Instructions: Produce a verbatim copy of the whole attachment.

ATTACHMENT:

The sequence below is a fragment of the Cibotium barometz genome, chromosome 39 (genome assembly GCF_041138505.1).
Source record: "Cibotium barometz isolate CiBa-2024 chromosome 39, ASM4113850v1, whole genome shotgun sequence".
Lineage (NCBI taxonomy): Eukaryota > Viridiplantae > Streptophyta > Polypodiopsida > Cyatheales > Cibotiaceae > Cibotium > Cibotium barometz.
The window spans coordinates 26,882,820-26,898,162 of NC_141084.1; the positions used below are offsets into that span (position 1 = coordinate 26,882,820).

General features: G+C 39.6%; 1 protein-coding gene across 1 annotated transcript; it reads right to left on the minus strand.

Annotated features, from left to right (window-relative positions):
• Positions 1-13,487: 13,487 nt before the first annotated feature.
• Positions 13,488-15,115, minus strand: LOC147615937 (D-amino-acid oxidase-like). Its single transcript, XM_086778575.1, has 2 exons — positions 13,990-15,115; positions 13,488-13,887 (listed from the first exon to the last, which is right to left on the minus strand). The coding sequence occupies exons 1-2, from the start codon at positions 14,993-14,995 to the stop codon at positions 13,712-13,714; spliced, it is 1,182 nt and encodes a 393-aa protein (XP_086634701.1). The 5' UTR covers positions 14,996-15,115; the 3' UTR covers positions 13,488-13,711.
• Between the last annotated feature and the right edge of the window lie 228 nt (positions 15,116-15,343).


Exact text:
The sequence below is a fragment of the Cibotium barometz genome, chromosome 39 (genome assembly GCF_041138505.1).
Source record: "Cibotium barometz isolate CiBa-2024 chromosome 39, ASM4113850v1, whole genome shotgun sequence".
Lineage (NCBI taxonomy): Eukaryota > Viridiplantae > Streptophyta > Polypodiopsida > Cyatheales > Cibotiaceae > Cibotium > Cibotium barometz.
The window spans coordinates 26,882,820-26,898,162 of NC_141084.1; the positions used below are offsets into that span (position 1 = coordinate 26,882,820).

General features: G+C 39.6%; 1 protein-coding gene across 1 annotated transcript; it reads right to left on the minus strand.

Annotated features, from left to right (window-relative positions):
• Positions 1-13,487: 13,487 nt before the first annotated feature.
• Positions 13,488-15,115, minus strand: LOC147615937 (D-amino-acid oxidase-like). Its single transcript, XM_086778575.1, has 2 exons — positions 13,990-15,115; positions 13,488-13,887 (listed from the first exon to the last, which is right to left on the minus strand). The coding sequence occupies exons 1-2, from the start codon at positions 14,993-14,995 to the stop codon at positions 13,712-13,714; spliced, it is 1,182 nt and encodes a 393-aa protein (XP_086634701.1). The 5' UTR covers positions 14,996-15,115; the 3' UTR covers positions 13,488-13,711.
• Between the last annotated feature and the right edge of the window lie 228 nt (positions 15,116-15,343).